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A little one shall lead the way

technofile  by al fasoldt

Columns and commentaries in a life-long dance with technology
 

Simple gray rule


Children and computer interfaces: A little one shall lead the way
 

By Al Fasoldt

Copyright © 1992, The Syracuse Newspapers

Amanda is a friend of mine who knows nothing about computers. She's only 9 years old.

Until a few days ago, Amanda had never used a computer. The closest she'd ever come was a Nintendo.

When Amanda and her family came to visit, I was in the middle of a project I was working at one of my personal computers when Amanda came down to the office I maintain in my family room and asked what I was doing.

"Writing," I said. I was using a word processor that used the "WIMP" way of doing things—in other words, it used on-screen windows, icons, a mouse and a pointer. The little pictures, the icons on the screen, had caught Amanda's eye.

"I want to write, too," Amanda said.

I showed her the other computer that I have in my home office and turned it on. She sat down, ready to write.

The computer loaded with an old, familiar message on the display. It said, simply, "C," with a little arrowhead after it—the symbol for the computer's main disk storage location, called "drive C." Nothing else was showing.

Amanda looked at my screen and then looked at hers. Her disappointment was almost overwhelming.

"Can I use your computer?" she said.

"Sorry," I said. "But you can have all those pretty things on your screen, too."

It was just as if I had just told her we were having ice cream and cookies for dinner. She jumped up and down as I pressed the keys that loaded a windowing system on the PC.

she started out playing Tetris, a game that comes with the windowing software. Colored squares fell from the top of the screen as she moved them and flipped them to make a pattern at the bottom.

To play Tetris, Amanda had to learn only one thing—that the mouse did things on the screen. When she moved the pointer to the top of the window where Tetris was playing, other windows opened up—much smaller ones, in the form of menus. When she moved the mouse pointer away, the menus disappeared.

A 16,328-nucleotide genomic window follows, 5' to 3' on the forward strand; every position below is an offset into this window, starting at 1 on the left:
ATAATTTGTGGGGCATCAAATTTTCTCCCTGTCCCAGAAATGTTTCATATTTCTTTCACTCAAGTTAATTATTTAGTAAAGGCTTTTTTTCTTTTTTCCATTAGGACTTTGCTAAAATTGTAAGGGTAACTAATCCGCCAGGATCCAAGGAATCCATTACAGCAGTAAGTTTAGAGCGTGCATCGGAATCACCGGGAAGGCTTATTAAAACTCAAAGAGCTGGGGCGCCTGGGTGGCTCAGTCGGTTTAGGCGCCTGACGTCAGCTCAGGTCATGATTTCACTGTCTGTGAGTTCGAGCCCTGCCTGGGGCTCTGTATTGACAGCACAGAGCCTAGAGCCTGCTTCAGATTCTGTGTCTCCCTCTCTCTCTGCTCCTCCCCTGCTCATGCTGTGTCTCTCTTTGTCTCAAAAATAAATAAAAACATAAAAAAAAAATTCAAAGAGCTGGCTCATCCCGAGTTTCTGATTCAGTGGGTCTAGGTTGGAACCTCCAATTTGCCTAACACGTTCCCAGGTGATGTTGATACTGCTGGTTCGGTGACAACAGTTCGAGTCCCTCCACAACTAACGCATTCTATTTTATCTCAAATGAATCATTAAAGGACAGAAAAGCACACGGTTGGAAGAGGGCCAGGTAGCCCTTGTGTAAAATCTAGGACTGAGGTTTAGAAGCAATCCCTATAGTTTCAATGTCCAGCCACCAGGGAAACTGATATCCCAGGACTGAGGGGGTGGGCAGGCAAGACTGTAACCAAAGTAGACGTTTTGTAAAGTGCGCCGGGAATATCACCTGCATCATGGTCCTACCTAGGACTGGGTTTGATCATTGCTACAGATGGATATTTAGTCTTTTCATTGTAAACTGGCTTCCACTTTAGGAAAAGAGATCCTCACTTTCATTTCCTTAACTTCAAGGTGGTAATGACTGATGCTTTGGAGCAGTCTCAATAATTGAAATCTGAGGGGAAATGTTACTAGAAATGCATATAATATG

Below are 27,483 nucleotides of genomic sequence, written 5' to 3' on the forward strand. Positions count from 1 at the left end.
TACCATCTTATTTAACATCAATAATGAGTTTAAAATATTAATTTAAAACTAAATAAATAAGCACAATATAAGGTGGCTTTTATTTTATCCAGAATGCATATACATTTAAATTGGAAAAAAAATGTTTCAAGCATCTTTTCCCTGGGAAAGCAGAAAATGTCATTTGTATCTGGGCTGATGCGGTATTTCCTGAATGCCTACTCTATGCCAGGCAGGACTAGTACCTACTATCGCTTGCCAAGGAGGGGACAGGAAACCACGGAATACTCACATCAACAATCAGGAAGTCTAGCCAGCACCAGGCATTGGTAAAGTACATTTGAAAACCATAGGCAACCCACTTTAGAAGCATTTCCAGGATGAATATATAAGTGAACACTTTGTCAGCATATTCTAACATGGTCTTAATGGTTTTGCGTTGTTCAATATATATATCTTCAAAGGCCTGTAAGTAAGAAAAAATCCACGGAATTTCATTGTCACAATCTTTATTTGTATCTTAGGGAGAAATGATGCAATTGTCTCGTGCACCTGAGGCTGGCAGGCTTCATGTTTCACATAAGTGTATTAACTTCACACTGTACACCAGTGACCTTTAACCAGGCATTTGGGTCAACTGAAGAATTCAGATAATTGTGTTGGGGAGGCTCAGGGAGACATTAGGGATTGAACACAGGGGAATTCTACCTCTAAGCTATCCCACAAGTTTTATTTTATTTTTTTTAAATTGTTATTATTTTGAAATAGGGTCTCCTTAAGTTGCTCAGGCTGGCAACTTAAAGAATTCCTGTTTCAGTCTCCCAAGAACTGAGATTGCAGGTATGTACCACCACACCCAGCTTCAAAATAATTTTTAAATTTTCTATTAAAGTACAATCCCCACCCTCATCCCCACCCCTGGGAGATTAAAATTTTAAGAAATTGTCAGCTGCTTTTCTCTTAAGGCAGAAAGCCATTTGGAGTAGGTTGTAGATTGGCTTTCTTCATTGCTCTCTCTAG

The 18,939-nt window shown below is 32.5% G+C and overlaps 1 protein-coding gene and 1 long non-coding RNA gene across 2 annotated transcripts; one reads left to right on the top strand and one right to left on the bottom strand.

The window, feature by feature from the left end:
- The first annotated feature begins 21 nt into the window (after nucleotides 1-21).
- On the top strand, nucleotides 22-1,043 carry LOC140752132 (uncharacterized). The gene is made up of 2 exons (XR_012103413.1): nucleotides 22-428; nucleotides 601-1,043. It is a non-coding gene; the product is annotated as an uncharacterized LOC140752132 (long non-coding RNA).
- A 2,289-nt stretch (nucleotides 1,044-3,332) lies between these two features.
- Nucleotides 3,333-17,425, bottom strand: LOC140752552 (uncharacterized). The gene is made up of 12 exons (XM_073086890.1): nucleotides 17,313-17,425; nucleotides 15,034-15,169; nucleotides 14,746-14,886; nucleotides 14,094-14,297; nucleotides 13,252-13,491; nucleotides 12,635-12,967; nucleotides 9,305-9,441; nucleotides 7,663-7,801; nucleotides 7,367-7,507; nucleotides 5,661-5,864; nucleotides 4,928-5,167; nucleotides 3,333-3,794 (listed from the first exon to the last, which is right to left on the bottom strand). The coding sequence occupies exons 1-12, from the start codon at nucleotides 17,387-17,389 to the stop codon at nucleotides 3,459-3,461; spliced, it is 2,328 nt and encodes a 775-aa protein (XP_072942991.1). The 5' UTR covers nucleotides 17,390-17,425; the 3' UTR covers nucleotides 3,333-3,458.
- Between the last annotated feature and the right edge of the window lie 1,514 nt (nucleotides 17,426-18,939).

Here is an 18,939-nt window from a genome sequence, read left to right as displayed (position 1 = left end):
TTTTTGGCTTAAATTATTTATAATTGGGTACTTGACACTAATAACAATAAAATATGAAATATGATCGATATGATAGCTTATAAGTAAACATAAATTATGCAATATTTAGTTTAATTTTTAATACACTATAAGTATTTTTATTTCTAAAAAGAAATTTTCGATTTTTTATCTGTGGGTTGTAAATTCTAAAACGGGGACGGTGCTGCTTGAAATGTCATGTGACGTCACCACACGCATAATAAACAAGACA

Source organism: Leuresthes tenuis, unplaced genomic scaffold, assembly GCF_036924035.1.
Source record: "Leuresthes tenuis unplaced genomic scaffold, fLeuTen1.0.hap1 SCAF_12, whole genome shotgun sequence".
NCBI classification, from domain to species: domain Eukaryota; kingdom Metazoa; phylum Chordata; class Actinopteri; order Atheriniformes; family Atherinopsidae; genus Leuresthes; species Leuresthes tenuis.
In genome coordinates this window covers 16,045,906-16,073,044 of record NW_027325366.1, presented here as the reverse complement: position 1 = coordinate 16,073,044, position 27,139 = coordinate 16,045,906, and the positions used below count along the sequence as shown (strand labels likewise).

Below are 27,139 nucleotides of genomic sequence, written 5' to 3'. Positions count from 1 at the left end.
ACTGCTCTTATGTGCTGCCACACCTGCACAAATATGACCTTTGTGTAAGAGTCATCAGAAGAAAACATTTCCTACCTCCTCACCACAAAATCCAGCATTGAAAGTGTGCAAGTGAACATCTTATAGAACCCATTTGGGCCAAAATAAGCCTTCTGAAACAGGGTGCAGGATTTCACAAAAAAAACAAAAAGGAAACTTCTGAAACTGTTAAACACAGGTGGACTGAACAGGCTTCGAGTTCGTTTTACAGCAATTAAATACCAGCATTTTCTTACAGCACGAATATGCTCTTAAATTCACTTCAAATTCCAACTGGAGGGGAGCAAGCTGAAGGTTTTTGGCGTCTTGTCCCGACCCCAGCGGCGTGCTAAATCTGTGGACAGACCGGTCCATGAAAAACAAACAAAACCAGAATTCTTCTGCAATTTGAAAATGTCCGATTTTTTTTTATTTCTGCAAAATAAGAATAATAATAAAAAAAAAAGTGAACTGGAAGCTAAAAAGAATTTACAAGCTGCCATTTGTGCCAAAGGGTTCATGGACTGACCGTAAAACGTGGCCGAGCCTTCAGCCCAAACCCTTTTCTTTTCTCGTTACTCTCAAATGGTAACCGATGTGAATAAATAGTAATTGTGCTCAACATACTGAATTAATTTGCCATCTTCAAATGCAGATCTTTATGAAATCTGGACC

It was a little like learning how to ride a bicycle. Once you figure it out, in that first five minutes of confusion, you know how to do it forever.

Amanda wanted to move on to Real Stuff. She asked me whether she could write her name. I told her there was a special menu, up in the corner of the screen, that would show her a lot of little pictures. All she had to do was click her mouse button on the one that looked like writing.

Click! My little friend started up the word processor. Click! A list of fonts dropped down. One of them was called "ANIMAL. "Click! Bats and bears and rabbits showed up on the screen. Amanda typed one letter and a robin appeared; she pressed a second letter and sat facing an elephant.

Click! The font list dropped down again. Amanda clicked through them as I went back to my work.

Just then Amanda's mom called for her, and we had to stop for dinner. "I can write on the computer," Amanda announced to her family. She finished first hand disappeared downstairs.

When I came down a half-hour later, Amanda was standing in front of my printer, which was printing out, dot by dot, a single word, in a fancy typeface that looked like the top of the New York Times, and in letters at least 2 inches high.

The word on the paper was "AMANDA."

"I did it," she said.

The printer kept churning while I waited. She had pressed the mouse button over a menu that asked how many copies she wanted, and she choose a good, high number—"I think 20," she said.

The printer WAS running in its slowest mode—something Amanda had chosen, too, when the menu had given her a choice of "best quality" or "fastest speed."

I turned to go back upstairs, but Amanda cut off my escape. "Look," she said. The third page was about to scroll up. We watched it together—and the fourth, and all the others.

At last, they were done. Amanda gathered up the sheets and ran upstairs.

"Mommy!" she shouted.

I had work to finish—creative work, writer's work. But it would have to wait.

Another kind of creativity was calling, and I headed back upstairs.


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